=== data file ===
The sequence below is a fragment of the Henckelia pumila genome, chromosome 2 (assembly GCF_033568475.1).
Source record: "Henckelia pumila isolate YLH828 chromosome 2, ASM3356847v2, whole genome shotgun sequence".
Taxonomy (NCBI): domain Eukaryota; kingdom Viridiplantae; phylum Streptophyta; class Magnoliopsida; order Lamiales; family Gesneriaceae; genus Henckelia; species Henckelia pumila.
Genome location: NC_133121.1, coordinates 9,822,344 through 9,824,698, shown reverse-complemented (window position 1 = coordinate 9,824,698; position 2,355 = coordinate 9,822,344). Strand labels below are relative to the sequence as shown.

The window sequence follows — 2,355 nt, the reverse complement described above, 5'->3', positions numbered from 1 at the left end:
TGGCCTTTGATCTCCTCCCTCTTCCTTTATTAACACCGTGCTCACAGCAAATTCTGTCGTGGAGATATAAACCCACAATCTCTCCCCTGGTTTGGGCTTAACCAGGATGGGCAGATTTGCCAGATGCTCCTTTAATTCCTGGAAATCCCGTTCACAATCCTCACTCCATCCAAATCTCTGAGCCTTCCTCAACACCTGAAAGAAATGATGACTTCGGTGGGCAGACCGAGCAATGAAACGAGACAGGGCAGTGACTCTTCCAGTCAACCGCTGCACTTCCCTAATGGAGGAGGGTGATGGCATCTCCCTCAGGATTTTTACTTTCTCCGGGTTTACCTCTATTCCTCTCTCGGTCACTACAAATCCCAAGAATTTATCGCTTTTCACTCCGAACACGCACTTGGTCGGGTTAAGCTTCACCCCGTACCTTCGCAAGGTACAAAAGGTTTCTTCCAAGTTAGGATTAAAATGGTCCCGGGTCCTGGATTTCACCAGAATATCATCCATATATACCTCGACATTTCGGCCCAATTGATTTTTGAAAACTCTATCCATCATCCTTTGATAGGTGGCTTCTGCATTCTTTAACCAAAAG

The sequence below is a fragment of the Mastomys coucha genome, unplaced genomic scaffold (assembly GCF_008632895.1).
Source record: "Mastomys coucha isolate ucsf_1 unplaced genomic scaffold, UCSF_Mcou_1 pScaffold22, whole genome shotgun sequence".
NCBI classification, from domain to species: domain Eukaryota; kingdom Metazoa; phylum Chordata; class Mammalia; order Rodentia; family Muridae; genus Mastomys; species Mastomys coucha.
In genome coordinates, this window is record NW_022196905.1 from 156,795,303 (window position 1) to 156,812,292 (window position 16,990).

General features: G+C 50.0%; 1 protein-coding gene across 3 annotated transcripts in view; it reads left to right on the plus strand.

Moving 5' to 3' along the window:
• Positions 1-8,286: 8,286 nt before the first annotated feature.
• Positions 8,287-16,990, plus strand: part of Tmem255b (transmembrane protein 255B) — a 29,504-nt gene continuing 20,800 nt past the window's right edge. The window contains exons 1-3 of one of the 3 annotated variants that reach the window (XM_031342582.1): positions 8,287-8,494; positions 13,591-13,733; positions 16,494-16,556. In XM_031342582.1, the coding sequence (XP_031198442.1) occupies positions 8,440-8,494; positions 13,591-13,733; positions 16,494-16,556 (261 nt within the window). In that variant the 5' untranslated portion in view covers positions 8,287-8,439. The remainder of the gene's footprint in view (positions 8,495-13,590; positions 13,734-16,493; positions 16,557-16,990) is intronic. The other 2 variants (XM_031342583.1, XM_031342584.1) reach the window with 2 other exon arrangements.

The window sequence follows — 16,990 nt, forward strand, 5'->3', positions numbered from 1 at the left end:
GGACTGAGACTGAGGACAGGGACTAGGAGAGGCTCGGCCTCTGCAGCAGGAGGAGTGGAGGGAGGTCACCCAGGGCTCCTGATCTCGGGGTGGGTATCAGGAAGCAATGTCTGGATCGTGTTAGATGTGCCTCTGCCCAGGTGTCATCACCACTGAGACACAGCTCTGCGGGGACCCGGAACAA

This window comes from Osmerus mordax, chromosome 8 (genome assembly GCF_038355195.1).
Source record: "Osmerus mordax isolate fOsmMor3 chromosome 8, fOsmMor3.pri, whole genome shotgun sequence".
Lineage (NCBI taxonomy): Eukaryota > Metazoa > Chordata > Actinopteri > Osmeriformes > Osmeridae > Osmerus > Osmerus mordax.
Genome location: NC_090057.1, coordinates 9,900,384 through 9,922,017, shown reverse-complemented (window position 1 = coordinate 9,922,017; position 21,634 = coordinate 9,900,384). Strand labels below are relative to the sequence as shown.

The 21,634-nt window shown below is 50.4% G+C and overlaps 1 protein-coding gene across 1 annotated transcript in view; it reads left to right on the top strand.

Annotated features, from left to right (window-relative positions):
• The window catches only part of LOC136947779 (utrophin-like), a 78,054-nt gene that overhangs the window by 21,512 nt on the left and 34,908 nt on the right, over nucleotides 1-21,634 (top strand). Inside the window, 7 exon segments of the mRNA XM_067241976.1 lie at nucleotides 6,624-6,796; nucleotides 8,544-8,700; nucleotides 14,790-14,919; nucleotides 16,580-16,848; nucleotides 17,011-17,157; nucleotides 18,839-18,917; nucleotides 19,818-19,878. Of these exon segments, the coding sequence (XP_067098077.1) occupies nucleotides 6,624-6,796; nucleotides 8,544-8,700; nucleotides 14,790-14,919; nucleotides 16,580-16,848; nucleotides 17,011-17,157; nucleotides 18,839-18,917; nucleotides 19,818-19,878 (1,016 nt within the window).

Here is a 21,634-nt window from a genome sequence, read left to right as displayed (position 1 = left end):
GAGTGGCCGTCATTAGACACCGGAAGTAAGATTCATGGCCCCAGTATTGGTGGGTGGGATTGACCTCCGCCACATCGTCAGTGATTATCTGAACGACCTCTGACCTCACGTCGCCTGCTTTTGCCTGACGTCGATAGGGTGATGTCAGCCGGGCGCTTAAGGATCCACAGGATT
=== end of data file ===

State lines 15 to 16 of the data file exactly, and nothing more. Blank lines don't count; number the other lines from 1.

The window sequence follows — 16,990 nt, forward strand, 5'->3', positions numbered from 1 at the left end:
GGACTGAGACTGAGGACAGGGACTAGGAGAGGCTCGGCCTCTGCAGCAGGAGGAGTGGAGGGAGGTCACCCAGGGCTCCTGATCTCGGGGTGGGTATCAGGAAGCAATGTCTGGATCGTGTTAGATGTGCCTCTGCCCAGGTGTCATCACCACTGAGACACAGCTCTGCGGGGACCCGGAACAA